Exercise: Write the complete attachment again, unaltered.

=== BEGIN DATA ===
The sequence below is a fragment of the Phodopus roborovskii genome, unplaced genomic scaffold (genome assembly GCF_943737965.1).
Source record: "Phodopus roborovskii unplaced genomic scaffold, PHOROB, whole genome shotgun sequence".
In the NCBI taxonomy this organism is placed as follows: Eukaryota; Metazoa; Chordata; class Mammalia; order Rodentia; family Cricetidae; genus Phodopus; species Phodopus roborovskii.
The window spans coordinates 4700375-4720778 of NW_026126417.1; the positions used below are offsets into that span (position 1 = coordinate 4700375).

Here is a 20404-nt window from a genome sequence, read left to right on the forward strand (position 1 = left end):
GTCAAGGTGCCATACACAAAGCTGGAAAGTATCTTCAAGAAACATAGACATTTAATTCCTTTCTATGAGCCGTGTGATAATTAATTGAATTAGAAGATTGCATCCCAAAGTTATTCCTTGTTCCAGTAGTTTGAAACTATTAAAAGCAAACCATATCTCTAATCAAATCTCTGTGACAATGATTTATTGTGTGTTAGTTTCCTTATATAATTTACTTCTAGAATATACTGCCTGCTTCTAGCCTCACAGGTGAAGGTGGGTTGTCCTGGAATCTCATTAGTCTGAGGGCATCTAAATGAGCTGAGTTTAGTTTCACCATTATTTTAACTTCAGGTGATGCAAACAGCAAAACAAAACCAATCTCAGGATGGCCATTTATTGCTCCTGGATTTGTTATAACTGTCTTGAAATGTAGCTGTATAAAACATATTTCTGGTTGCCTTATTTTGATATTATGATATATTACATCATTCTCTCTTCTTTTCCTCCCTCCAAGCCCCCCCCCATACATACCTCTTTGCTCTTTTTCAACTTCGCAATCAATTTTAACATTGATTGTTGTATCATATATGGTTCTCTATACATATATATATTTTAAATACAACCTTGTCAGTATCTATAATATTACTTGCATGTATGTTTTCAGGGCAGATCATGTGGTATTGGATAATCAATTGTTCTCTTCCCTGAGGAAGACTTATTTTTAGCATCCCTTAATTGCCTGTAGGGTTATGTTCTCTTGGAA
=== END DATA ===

The sequence below is a fragment of the Phodopus roborovskii genome, unplaced genomic scaffold (genome assembly GCF_943737965.1).
Source record: "Phodopus roborovskii unplaced genomic scaffold, PHOROB, whole genome shotgun sequence".
In the NCBI taxonomy this organism is placed as follows: Eukaryota; Metazoa; Chordata; class Mammalia; order Rodentia; family Cricetidae; genus Phodopus; species Phodopus roborovskii.
The window spans coordinates 4700375-4720778 of NW_026126417.1; the positions used below are offsets into that span (position 1 = coordinate 4700375).

Here is a 20404-nt window from a genome sequence, read left to right on the forward strand (position 1 = left end):
GTCAAGGTGCCATACACAAAGCTGGAAAGTATCTTCAAGAAACATAGACATTTAATTCCTTTCTATGAGCCGTGTGATAATTAATTGAATTAGAAGATTGCATCCCAAAGTTATTCCTTGTTCCAGTAGTTTGAAACTATTAAAAGCAAACCATATCTCTAATCAAATCTCTGTGACAATGATTTATTGTGTGTTAGTTTCCTTATATAATTTACTTCTAGAATATACTGCCTGCTTCTAGCCTCACAGGTGAAGGTGGGTTGTCCTGGAATCTCATTAGTCTGAGGGCATCTAAATGAGCTGAGTTTAGTTTCACCATTATTTTAACTTCAGGTGATGCAAACAGCAAAACAAAACCAATCTCAGGATGGCCATTTATTGCTCCTGGATTTGTTATAACTGTCTTGAAATGTAGCTGTATAAAACATATTTCTGGTTGCCTTATTTTGATATTATGATATATTACATCATTCTCTCTTCTTTTCCTCCCTCCAAGCCCCCCCCCATACATACCTCTTTGCTCTTTTTCAACTTCGCAATCAATTTTAACATTGATTGTTGTATCATATATGGTTCTCTATACATATATATATTTTAAATACAACCTTGTCAGTATCTATAATATTACTTGCATGTATGTTTTCAGGGCAGATCATGTGGTATTGGATAATCAATTGTTCTCTTCCCTGAGGAAGACTTATTTTTAGCATCCCTTAATTGCCTGTAGGGTTATGTTCTCTTGGAA